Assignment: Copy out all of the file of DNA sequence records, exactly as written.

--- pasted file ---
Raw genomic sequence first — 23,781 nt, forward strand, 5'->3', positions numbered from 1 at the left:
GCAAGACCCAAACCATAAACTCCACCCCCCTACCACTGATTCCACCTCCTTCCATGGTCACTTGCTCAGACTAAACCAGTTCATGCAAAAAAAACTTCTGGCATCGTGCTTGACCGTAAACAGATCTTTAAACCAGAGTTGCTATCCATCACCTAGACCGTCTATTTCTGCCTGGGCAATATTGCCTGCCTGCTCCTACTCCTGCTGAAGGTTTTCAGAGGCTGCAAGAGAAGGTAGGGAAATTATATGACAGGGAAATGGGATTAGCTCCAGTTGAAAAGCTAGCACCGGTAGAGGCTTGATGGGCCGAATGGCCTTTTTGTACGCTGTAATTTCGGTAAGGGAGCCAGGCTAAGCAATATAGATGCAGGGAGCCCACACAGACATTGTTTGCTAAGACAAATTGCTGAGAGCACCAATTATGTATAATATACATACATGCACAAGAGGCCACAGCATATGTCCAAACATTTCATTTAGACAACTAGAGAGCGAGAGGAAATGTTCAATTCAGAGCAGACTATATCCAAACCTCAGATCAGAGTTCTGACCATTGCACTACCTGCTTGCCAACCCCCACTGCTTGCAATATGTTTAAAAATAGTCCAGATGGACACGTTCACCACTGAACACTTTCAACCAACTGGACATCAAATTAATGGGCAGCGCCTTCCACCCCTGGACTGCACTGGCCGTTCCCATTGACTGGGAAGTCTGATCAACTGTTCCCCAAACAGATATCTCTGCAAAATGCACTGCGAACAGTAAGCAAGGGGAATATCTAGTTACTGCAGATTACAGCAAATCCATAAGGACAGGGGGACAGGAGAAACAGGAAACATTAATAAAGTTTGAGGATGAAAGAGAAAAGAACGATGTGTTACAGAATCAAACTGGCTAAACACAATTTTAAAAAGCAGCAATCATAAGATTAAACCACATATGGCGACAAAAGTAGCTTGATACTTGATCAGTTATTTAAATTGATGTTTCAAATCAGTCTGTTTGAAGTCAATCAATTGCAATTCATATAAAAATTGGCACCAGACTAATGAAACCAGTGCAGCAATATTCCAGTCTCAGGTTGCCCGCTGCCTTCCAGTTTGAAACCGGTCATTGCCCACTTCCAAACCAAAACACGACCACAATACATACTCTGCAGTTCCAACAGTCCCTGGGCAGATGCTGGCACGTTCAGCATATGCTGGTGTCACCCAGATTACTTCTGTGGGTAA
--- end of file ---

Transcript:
Raw genomic sequence first — 23,781 nt, forward strand, 5'->3', positions numbered from 1 at the left:
GCAAGACCCAAACCATAAACTCCACCCCCCTACCACTGATTCCACCTCCTTCCATGGTCACTTGCTCAGACTAAACCAGTTCATGCAAAAAAAACTTCTGGCATCGTGCTTGACCGTAAACAGATCTTTAAACCAGAGTTGCTATCCATCACCTAGACCGTCTATTTCTGCCTGGGCAATATTGCCTGCCTGCTCCTACTCCTGCTGAAGGTTTTCAGAGGCTGCAAGAGAAGGTAGGGAAATTATATGACAGGGAAATGGGATTAGCTCCAGTTGAAAAGCTAGCACCGGTAGAGGCTTGATGGGCCGAATGGCCTTTTTGTACGCTGTAATTTCGGTAAGGGAGCCAGGCTAAGCAATATAGATGCAGGGAGCCCACACAGACATTGTTTGCTAAGACAAATTGCTGAGAGCACCAATTATGTATAATATACATACATGCACAAGAGGCCACAGCATATGTCCAAACATTTCATTTAGACAACTAGAGAGCGAGAGGAAATGTTCAATTCAGAGCAGACTATATCCAAACCTCAGATCAGAGTTCTGACCATTGCACTACCTGCTTGCCAACCCCCACTGCTTGCAATATGTTTAAAAATAGTCCAGATGGACACGTTCACCACTGAACACTTTCAACCAACTGGACATCAAATTAATGGGCAGCGCCTTCCACCCCTGGACTGCACTGGCCGTTCCCATTGACTGGGAAGTCTGATCAACTGTTCCCCAAACAGATATCTCTGCAAAATGCACTGCGAACAGTAAGCAAGGGGAATATCTAGTTACTGCAGATTACAGCAAATCCATAAGGACAGGGGGACAGGAGAAACAGGAAACATTAATAAAGTTTGAGGATGAAAGAGAAAAGAACGATGTGTTACAGAATCAAACTGGCTAAACACAATTTTAAAAAGCAGCAATCATAAGATTAAACCACATATGGCGACAAAAGTAGCTTGATACTTGATCAGTTATTTAAATTGATGTTTCAAATCAGTCTGTTTGAAGTCAATCAATTGCAATTCATATAAAAATTGGCACCAGACTAATGAAACCAGTGCAGCAATATTCCAGTCTCAGGTTGCCCGCTGCCTTCCAGTTTGAAACCGGTCATTGCCCACTTCCAAACCAAAACACGACCACAATACATACTCTGCAGTTCCAACAGTCCCTGGGCAGATGCTGGCACGTTCAGCATATGCTGGTGTCACCCAGATTACTTCTGTGGGTAA